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Do some brands advertise area magnification instead of linea

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Do some brands advertise area magnification instead of linea

Postby Guest on Wed Jun 26, 2013 4:29 pm

I recently bought a $15 pair of GSI 10x50 binos online somewhere else, free shipping. I was very upset to discover they only had a linear magnification of 3x, not 10x, even though 10x50 was printed on the binos themselves. The square root of 10 is about 3, so maybe they meant area magnification, not linear magnification. And since the apparent field of view was 1/3 of my normal eye sight, meaning a small circle and lots of black around it, the specs were accurate about the 6.5 degree viewing angle.

I went to Big 5 to try out some other brands, including a $99 Barska 10x42 and a $65 Bushnell 10-30x50. To my frustration, both only had a 3x linear magnification. At 30x, I was able to hold them steady as I looked at the sign at the back of the store. The sign was linearly magnified about 5 or 6x.

Are there any 10x50 binos that actually give a 10x linear magnification, or does 10x always mean area magnification?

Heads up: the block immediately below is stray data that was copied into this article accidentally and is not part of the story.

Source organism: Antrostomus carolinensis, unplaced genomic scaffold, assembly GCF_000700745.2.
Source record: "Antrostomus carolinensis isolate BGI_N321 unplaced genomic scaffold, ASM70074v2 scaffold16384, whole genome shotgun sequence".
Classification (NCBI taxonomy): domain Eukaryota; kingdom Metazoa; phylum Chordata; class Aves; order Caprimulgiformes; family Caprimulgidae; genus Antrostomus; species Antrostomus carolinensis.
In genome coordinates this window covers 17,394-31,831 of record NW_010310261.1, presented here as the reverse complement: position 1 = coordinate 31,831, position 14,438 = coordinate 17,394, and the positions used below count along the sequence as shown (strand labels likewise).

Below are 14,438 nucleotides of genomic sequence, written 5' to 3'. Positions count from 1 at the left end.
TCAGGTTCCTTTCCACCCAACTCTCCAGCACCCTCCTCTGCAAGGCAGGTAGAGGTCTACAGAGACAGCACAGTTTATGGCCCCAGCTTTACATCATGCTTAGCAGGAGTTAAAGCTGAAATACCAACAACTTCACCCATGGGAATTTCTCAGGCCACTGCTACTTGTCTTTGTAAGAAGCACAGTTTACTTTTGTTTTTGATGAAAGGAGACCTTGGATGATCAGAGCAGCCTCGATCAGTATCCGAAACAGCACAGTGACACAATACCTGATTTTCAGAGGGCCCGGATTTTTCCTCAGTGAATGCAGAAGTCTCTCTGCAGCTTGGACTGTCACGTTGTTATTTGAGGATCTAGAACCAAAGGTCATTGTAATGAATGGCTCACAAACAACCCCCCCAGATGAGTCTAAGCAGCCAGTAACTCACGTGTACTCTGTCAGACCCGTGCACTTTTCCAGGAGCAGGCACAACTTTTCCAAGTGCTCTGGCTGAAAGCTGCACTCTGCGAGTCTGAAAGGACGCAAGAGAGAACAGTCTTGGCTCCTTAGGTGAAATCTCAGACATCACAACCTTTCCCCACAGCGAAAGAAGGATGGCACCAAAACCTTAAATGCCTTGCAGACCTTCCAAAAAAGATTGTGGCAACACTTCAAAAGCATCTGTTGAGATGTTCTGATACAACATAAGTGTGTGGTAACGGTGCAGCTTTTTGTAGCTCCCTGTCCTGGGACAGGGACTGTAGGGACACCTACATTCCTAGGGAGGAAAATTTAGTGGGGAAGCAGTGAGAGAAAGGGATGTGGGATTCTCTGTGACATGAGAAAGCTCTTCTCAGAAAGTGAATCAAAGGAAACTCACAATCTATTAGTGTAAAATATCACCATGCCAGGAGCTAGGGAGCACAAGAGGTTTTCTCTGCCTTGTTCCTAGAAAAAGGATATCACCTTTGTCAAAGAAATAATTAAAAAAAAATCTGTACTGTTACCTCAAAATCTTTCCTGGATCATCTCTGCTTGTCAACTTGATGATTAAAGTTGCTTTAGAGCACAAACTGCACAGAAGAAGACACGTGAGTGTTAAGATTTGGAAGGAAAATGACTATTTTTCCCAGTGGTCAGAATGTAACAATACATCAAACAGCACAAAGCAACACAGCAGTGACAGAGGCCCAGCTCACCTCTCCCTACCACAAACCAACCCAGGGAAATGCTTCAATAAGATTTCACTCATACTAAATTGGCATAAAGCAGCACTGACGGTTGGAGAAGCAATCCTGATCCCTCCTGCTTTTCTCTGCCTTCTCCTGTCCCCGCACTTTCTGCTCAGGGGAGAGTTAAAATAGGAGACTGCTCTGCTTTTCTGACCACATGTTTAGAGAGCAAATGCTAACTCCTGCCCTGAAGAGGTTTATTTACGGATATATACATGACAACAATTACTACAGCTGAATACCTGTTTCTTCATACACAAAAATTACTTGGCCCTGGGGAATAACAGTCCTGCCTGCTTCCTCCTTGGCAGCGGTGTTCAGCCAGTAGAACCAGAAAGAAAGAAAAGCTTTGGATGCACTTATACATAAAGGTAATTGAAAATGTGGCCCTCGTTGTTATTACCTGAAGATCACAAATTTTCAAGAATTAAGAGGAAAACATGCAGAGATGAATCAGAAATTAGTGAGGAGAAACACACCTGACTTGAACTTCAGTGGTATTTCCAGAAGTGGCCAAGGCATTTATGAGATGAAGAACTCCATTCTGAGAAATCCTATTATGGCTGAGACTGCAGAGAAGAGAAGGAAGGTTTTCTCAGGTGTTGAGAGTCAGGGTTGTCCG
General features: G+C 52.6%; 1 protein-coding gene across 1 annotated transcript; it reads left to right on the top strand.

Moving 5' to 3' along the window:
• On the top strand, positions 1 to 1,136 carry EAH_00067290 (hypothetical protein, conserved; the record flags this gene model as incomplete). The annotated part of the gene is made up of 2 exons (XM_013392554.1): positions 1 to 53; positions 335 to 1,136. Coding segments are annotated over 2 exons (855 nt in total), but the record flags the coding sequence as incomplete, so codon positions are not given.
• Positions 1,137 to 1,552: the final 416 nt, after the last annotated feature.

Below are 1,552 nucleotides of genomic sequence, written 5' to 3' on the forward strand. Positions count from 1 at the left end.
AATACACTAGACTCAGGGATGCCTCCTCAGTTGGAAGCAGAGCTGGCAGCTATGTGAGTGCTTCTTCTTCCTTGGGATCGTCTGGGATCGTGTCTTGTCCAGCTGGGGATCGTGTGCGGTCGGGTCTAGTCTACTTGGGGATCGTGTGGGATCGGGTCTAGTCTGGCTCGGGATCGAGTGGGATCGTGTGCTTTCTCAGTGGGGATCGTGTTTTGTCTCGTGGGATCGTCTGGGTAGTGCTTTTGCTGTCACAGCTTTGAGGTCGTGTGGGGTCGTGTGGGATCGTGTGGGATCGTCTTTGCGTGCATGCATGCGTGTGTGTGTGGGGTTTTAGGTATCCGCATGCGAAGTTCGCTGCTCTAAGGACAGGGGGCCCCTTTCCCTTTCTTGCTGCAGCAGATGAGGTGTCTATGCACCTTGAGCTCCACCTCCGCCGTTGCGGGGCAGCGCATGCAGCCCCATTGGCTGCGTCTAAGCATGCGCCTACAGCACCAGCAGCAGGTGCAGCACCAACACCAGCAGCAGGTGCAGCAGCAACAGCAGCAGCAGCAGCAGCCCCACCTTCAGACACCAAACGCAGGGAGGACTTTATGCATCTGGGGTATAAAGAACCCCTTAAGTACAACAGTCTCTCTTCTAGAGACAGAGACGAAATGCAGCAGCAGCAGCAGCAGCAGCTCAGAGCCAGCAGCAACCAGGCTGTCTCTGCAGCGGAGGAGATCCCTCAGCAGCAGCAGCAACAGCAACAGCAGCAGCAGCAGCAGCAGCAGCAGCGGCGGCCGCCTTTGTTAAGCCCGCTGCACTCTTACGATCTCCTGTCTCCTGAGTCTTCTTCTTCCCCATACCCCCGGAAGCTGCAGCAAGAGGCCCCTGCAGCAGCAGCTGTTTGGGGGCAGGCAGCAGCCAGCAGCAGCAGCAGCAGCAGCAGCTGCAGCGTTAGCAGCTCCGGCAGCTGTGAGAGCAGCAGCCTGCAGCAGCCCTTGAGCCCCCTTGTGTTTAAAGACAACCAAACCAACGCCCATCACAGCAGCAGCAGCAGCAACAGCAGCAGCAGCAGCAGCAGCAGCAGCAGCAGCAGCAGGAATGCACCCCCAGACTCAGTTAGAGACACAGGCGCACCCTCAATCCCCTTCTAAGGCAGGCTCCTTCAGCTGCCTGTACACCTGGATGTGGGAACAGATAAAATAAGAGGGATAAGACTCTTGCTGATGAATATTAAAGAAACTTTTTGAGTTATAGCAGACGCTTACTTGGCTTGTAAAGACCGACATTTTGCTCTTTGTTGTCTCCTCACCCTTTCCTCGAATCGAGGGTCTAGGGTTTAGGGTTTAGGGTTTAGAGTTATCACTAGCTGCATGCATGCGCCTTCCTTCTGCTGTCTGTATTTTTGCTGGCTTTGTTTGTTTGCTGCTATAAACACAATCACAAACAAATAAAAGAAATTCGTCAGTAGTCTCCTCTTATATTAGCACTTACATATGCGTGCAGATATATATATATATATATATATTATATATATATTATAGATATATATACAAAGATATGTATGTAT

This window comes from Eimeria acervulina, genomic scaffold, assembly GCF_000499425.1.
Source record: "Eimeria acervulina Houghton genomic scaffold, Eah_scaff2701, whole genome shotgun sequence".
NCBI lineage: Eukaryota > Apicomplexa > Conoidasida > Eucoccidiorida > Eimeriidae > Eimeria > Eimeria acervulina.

I went over to an astronomy gift store on campus and asked if they had binoculars. They only had kid ones, but I had a look. The 4x ones made the chairs across the room look twice as tall. The square root of 4 is 2. I asked the astronomer about this, and he said magnification is supposed to refer to linear, and that maybe I'm not viewing things right. I think he is just used to expensive optics that don't false advertise.

Is it possible for me to get a true 10x linear magnification for under $50, and a field of view that does not look like I'm looking through a paper towel roll?

Thank you.

Re: Do some brands advertise area magnification instead of l

Postby Steven_L on Thu Jun 27, 2013 12:32 pm

10x binoculars make things look 10x closer. You are overthinking everything. FOV has to do with the eyepiece construction, no math involved. 10x binoculars are 10x what the eye sees, and 50mm is the objective size of the lens in MM.
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